The Interstate 580 overpass named for Sgt. Mark Dunakin, Sgt. Ervin Romans, Sgt. Daniel Sakai and Officer John Hege honors the four Oakland officers who were shot and killed by a parolee in 2009. It is a grim reminder of how dangerous it can be to be a police officer in Oakland.

Last July, criminal suspects shot out the windows of a California Highway Patrol cruiser with the patrolman inside -- he was, thankfully, not injured -- while an accomplice in another vehicle tried to ram the same patrolman's car. In late January, an Oakland police officer confronted a man with a gun who shot him in the leg.

It shouldn't be news to anyone that policing in Oakland can be dangerous business. Officers get wounded, sometimes fatally. Cruisers are damaged.

You would think the issue of who has to cover the costs associated with officer injuries or equipment damage would have come up when Oakland city officials negotiated a three-month contract with the Alameda County Sheriff's Office to conduct weekend patrols in East and West Oakland.

Yet for some reason, the question of who would pay -- the county or the city -- in the event of an officer injury only became an issue after a deputy was shot in the foot last month during a traffic stop. The driver was fatally wounded.

The county is paying workers' compensation and other costs resulting from the shooting but had informed Oakland it would have to pay for those expenses in the future.


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Oakland officials refused. So the Alameda County sheriff pulled the plug and let the contract expire. Those 11 sheriff's deputies who were patrolling weekends in East and West Oakland assisting the Oakland Police Department's thin force in some of the city's highest crime areas? Gone. Many people -- including Councilwoman Libby Schaaf, who first got the ball rolling with the sheriff's department patrols, were not happy to find out about the deal-killing impasse in the newspaper. Saturday was the last day of the sheriff's patrols.

It looked as though bureaucracy would once again trump public safety in Oakland.

But then a mad scramble. Late Monday, Oakland officials announced that they had struck a deal with the CHP to up their current patrols in Oakland from two days to four -- making up for the loss of the Alameda County deputies. The proposal will go before the City Council for a vote May 7. The CHP is not requiring Oakland to foot the costs for officer injuries.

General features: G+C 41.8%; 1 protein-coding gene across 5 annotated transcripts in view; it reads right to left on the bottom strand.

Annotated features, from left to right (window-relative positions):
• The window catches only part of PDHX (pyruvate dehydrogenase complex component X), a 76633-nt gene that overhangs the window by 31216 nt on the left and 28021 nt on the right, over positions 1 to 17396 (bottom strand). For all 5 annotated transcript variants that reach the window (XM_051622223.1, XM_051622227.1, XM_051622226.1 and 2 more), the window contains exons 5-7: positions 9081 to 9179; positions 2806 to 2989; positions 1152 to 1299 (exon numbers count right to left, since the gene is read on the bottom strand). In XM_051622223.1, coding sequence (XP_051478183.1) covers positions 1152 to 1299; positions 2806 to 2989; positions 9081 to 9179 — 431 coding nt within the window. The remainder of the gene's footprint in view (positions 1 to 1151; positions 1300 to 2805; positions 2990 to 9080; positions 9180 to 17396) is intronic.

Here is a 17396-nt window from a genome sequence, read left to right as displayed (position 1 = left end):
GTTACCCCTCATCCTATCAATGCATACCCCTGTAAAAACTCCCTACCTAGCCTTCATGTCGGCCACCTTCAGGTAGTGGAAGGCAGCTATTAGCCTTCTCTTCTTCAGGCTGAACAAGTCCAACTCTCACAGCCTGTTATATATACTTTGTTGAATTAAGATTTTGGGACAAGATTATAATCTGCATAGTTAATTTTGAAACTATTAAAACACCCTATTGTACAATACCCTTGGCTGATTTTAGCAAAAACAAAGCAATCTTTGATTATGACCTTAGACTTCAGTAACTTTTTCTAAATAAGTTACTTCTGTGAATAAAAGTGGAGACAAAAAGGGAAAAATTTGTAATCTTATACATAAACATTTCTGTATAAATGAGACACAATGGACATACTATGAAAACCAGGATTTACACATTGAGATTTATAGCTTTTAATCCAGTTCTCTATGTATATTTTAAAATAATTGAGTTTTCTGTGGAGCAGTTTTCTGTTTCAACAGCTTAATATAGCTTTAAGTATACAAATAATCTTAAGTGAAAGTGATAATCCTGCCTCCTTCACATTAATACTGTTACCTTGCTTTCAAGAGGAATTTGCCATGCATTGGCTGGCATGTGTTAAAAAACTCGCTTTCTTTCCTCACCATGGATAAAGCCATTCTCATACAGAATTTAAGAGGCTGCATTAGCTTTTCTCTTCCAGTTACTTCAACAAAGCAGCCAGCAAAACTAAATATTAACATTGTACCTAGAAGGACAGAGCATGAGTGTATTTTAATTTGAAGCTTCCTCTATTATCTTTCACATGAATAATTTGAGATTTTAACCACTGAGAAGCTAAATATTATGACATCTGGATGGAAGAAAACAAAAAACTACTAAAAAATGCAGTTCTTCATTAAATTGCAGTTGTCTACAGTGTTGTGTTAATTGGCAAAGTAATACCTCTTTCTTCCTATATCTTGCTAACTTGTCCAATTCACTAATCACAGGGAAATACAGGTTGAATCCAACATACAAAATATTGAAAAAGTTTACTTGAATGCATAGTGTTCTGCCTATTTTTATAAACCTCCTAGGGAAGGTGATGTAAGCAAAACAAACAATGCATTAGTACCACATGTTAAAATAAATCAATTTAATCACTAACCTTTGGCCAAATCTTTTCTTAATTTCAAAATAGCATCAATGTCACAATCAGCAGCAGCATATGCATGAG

The current CHP deal was set to expire Friday. According to a statement released by Mayor Jean Quan's office Monday, the CHP has agreed to expand its patrols to four days a week while Oakland officials finalize the new deal.

The 10 CHP officers for an extra two days a week -- plus two supervisors -- averted the disaster of the sheriff's pullout. Oakland police officials had called the CHP and county patrols "urgent" to provide high visibility patrols and traffic enforcement that OPD with its depleted patrol ranks can't provide.

It's unclear what effect these recent developments will have on the city's separate pending request before Alameda County supervisors to fund two additional days of sheriff's patrols.

Yet none of these crisis measures is a long-term solution to Oakland's public safety problem.

City Councilwoman Rebecca Kaplan noted that Oakland must expand its own police force, which can only be accomplished by holding multiple police academies and lowering the pay of new recruits so Oakland -- which has one of the nation's highest-paid police forces -- can afford more officers.

"The fact is you can't expect a police department to be so dramatically understaffed and expect it to work effectively," Kaplan said.

Now if only everyone in Oakland felt that way.

Tammerlin Drummond is a columnist for the Oakland Tribune. Her column runs Tuesday and Sunday. Contact her at tdrummond@bayareanewsgroup.com or follow her at Twitter.com/Tammerlin.